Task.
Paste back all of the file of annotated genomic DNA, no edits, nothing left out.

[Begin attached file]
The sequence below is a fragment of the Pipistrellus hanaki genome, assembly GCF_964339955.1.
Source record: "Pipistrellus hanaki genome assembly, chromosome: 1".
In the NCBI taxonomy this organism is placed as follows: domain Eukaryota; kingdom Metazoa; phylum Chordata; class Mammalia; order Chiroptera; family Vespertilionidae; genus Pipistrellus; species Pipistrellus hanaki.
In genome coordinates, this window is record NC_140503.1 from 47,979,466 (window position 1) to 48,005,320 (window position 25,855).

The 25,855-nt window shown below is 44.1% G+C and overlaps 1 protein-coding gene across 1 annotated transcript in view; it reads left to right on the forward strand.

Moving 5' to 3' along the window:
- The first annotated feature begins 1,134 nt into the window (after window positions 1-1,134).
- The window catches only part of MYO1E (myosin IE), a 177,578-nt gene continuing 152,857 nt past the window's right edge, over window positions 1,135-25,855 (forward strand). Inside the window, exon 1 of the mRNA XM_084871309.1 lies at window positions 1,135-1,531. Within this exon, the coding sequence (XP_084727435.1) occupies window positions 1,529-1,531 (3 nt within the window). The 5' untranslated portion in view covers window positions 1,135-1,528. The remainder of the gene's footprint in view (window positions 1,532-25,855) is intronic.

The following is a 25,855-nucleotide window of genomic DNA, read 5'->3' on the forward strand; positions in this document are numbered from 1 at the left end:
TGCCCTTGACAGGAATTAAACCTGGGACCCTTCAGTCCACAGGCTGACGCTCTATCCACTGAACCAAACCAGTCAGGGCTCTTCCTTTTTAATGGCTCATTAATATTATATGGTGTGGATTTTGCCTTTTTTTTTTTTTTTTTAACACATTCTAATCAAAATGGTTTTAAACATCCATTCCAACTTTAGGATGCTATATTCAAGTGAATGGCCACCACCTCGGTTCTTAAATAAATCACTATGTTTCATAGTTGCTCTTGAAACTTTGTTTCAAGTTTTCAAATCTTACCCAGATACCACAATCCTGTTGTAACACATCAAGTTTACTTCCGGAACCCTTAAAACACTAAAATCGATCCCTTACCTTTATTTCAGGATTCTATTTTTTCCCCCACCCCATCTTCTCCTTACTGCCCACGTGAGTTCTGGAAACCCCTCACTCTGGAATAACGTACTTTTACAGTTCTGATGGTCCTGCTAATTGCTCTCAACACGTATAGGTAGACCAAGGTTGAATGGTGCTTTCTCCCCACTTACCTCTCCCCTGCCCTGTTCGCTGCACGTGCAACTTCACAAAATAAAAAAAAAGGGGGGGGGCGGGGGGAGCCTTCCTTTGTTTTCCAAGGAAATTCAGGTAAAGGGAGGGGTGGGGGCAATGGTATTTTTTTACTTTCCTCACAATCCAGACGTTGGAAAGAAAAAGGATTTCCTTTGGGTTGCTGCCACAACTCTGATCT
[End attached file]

The sequence below is a fragment of the Pipistrellus hanaki genome, assembly GCF_964339955.1.
Source record: "Pipistrellus hanaki genome assembly, chromosome: 1".
In the NCBI taxonomy this organism is placed as follows: domain Eukaryota; kingdom Metazoa; phylum Chordata; class Mammalia; order Chiroptera; family Vespertilionidae; genus Pipistrellus; species Pipistrellus hanaki.
In genome coordinates, this window is record NC_140503.1 from 47,979,466 (window position 1) to 48,005,320 (window position 25,855).

The 25,855-nt window shown below is 44.1% G+C and overlaps 1 protein-coding gene across 1 annotated transcript in view; it reads left to right on the forward strand.

Moving 5' to 3' along the window:
- The first annotated feature begins 1,134 nt into the window (after window positions 1-1,134).
- The window catches only part of MYO1E (myosin IE), a 177,578-nt gene continuing 152,857 nt past the window's right edge, over window positions 1,135-25,855 (forward strand). Inside the window, exon 1 of the mRNA XM_084871309.1 lies at window positions 1,135-1,531. Within this exon, the coding sequence (XP_084727435.1) occupies window positions 1,529-1,531 (3 nt within the window). The 5' untranslated portion in view covers window positions 1,135-1,528. The remainder of the gene's footprint in view (window positions 1,532-25,855) is intronic.

The following is a 25,855-nucleotide window of genomic DNA, read 5'->3' on the forward strand; positions in this document are numbered from 1 at the left end:
TGCCCTTGACAGGAATTAAACCTGGGACCCTTCAGTCCACAGGCTGACGCTCTATCCACTGAACCAAACCAGTCAGGGCTCTTCCTTTTTAATGGCTCATTAATATTATATGGTGTGGATTTTGCCTTTTTTTTTTTTTTTTTAACACATTCTAATCAAAATGGTTTTAAACATCCATTCCAACTTTAGGATGCTATATTCAAGTGAATGGCCACCACCTCGGTTCTTAAATAAATCACTATGTTTCATAGTTGCTCTTGAAACTTTGTTTCAAGTTTTCAAATCTTACCCAGATACCACAATCCTGTTGTAACACATCAAGTTTACTTCCGGAACCCTTAAAACACTAAAATCGATCCCTTACCTTTATTTCAGGATTCTATTTTTTCCCCCACCCCATCTTCTCCTTACTGCCCACGTGAGTTCTGGAAACCCCTCACTCTGGAATAACGTACTTTTACAGTTCTGATGGTCCTGCTAATTGCTCTCAACACGTATAGGTAGACCAAGGTTGAATGGTGCTTTCTCCCCACTTACCTCTCCCCTGCCCTGTTCGCTGCACGTGCAACTTCACAAAATAAAAAAAAAGGGGGGGGGCGGGGGGAGCCTTCCTTTGTTTTCCAAGGAAATTCAGGTAAAGGGAGGGGTGGGGGCAATGGTATTTTTTTACTTTCCTCACAATCCAGACGTTGGAAAGAAAAAGGATTTCCTTTGGGTTGCTGCCACAACTCTGATCT